The subsequent trial exposed not only the affair but her love letters as well, a factor in Edith being charged with murder along with her paramour. In one letter, Edith openly wished Percy dead. The ensuing coverage of the trial in the British tabloid press painted her as a knowing accomplice, despite no evidence of collusion. Tragically, both were convicted and executed by hanging.
Members of the Detection Club, all avid followers of true crime, were shocked at the outcome of the legal proceedings. It was unthinkable to them that Edith should be held accountable for the headstrong actions of her young, impetuous lover. And so they discussed the matter at length over many long evenings at club dinners.
Several of the crime writers in the group took it upon themselves to use their creative skills to speak out against what they viewed as an unfair verdict against a woman whose only crimes, as they saw it, were to be unlucky in love and to express her desire for a more fulfilling romantic connection.
Even before the club’s inception, some who would become members began to publish fiction featuring heroines who had been wronged by the justice system and unfairly executed. First to print was E.M. Delafield, whose Messalina of the Suburbs was issued in 1924. This was followed by a novel, The Documents in the Case (1930), jointly written by club co-founder Dorothy L. Sayers and Robert Eustace.
Detection Club instigator Anthony Berkeley, first president of the club, was particularly incensed, publishing several works that valorized female protagonists; his novel As for the Woman, which came out in 1939, was most specifically inspired by the Edith Thompson case.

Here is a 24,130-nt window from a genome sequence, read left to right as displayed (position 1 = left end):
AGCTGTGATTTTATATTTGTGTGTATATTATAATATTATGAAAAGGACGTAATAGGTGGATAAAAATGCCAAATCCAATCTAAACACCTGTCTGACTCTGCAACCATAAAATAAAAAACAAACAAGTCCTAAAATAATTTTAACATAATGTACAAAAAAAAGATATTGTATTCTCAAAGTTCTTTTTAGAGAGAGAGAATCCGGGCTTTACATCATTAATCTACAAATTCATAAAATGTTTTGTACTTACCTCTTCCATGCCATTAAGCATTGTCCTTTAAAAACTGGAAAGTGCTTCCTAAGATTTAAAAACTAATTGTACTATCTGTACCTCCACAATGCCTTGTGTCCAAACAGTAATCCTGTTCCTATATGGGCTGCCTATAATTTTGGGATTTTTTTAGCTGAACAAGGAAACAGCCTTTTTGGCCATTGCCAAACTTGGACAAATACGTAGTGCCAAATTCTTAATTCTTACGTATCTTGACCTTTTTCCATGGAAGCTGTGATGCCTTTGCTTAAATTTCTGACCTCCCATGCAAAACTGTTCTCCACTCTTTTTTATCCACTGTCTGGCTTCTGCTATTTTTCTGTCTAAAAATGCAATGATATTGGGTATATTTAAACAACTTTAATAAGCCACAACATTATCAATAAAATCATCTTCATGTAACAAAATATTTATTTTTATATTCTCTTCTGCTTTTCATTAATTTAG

Several years later, it was Agatha Christie’s turn to take up the cause. In 1949, she released Crooked House, a tale in which the younger wife of a family patriarch is accused of his murder, in part because of suspicions she is having an affair with the family’s live-in tutor. Of course, this being an Agatha Christie story, neither the wife nor any of the prime suspects turns out to be the actual killer.
Over the course of her 80-some published books, Agatha Christie perfected her formula for crime fiction. The prime suspect is never the guilty party, and it takes the dedicated application of logic, reasoning, and the proper interpretation of clues to find the true culprit. Today, the vitality of her work remains a pleasure to readers. And it continues to inspire films, stage productions, and even video games, because her writing offers compelling, believable storylines and plot twists. Her attention to the many real-life crimes that caught her fancy often paid off in the feel of “ripped-from-the-headlines” realism, along with plot details, such as types and effects of various poisons, that grew directly from her own education and life experiences.
Fans of true crime might be surprised by how true to life these fictional occurrences are. In fact, in the 2020 book True Crime Parallels to the Mysteries of Agatha Christie, author Anne Powers manages to excavate a total of 70 true-crime cases that inspired plots and subplots in Christie works. There are many reasons to want to curl up with a good murder yarn, and Christie’s long career serves as a reminder that fiction, indeed, can be as satisfying as truth.
Kevin Martin is Senior Writer for MagellanTV. He writes on a wide variety of topics, including outer space, the fine arts, and history. He has had a long career as a journalist and communications specialist with both nonprofit and for-profit organizations. He resides in Glendale, California.
Title Image: The Detection Club meets for a monthly dinner in London, 1932. (Credit: Detection Club, via Wikimedia)